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Ask Indians about socialists, they will name Bernie Sanders. Won’t know about Lohia, JP

 

YOGENDRA YADAV

The death of Mulayam Singh Yadav should have invited some reflection on a deeper question: what is the relevance of the Indian socialist tradition in our times? It so happened that his cremation took place on 11 October, the 120th birth anniversary of socialist leader Jayaprakash Narayan, and a day before the 55th death anniversary of Mulayam’s political guru Rammanohar Lohia. This is also an occasion for the legatees of this tradition to rethink their role in the present and future.

 

If there was one thing consistent about Mulayam Singh’s political life, it was his self-identification with the socialist tradition. From the ‘Samajwadi’ name of his party to his insistence on the red cap of the socialist movement, his position against English dominance and his invocation of Rammanohar Lohia, he remained a ‘socialist’ all his life. True, many of his old associates would say that his socialism was all form and little substance. But that is all the more reason why we should debate the legacy of the Indian socialist movement.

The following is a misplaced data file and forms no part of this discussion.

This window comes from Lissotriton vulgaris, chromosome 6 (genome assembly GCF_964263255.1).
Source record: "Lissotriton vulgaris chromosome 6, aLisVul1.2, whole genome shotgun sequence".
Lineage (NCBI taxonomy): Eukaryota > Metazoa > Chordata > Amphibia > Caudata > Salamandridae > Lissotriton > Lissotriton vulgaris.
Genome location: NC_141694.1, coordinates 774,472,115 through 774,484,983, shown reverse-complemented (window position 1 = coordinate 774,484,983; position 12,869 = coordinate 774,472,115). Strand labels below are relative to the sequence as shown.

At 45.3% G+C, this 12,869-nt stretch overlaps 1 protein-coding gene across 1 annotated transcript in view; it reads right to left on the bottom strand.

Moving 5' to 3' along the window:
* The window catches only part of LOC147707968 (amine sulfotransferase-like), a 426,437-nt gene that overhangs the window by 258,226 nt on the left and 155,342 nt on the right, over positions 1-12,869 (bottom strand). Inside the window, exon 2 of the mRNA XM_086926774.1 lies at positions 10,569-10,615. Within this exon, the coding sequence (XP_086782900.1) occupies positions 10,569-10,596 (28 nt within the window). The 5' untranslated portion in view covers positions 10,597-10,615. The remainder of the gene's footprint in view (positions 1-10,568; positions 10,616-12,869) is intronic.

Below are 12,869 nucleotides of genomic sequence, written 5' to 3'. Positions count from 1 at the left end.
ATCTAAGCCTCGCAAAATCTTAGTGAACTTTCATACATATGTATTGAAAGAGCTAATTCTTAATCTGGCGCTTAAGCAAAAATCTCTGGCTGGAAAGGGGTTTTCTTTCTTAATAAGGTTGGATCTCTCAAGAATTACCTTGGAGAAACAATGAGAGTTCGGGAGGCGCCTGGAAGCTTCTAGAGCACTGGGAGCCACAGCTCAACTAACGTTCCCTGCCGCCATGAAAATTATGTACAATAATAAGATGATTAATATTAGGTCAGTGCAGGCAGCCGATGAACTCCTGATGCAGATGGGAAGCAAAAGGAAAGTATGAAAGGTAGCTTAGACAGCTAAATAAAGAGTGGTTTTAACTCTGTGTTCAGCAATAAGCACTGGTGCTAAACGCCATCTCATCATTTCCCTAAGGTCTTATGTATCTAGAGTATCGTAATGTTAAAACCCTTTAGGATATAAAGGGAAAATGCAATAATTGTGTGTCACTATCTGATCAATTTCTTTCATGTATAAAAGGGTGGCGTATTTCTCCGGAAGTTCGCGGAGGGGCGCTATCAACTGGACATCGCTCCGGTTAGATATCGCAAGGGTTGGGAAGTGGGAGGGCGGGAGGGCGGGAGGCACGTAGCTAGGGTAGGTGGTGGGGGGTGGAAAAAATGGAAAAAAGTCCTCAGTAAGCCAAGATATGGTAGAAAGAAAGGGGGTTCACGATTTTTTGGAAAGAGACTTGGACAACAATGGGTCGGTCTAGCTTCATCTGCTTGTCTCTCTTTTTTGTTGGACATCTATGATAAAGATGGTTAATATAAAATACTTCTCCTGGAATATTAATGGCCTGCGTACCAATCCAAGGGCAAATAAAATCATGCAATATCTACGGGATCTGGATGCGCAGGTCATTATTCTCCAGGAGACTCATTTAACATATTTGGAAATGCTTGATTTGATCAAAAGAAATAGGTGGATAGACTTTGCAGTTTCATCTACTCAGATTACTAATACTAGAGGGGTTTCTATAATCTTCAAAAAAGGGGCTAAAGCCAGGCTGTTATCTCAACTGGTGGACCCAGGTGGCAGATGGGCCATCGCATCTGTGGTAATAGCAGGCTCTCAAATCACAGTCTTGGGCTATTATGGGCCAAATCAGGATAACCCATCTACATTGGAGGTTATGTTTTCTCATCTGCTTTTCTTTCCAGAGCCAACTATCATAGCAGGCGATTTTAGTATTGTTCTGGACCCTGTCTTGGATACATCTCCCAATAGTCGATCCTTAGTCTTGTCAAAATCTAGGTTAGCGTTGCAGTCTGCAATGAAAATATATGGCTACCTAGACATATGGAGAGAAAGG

Indians’ alienation with socialism

This political tradition does not figure anywhere on the radar of the young Indians today. They face ‘Hindutva’ all the time. They hear about liberals, Leftists, Naxalites, feminists, Gandhians and environmentalists. But ask them about socialists, and you would draw a blank. Or they might think of it as a synonym of communism. Educated Indian is more likely to associate socialism with Bernie Sanders than with the homegrown political tradition associated with stalwarts like Rammanohar Lohia, Jayaprakash Narayan, Acharya Narendra Deva, Yusuf Meherally, Madhu Limaye, George Fernandes and Kishen Pattnayak.

Even those who recognise socialism as distinct from communism do not understand the unique nature of the Indian socialist movement. Like democratic socialists all over the world, the Indian socialists opposed both the capitalist inequalities and communist dictatorship. But unlike democratic socialist parties in Europe and the rest of the world, Indian socialism was not merely a watered- down, pinkish version of the communist Left. Their immersion in the freedom struggle and their encounter with Gandhi transformed their ideas and politics. Thus Indian socialism is not just the Indian version of democratic socialism. It is a distinct political ideology that combined the quest for economic equality with caste and gender-based justice, political and economic decentralisation, cultural decolonisation and non-violent resistance. Indian socialism was an indigenous socialism.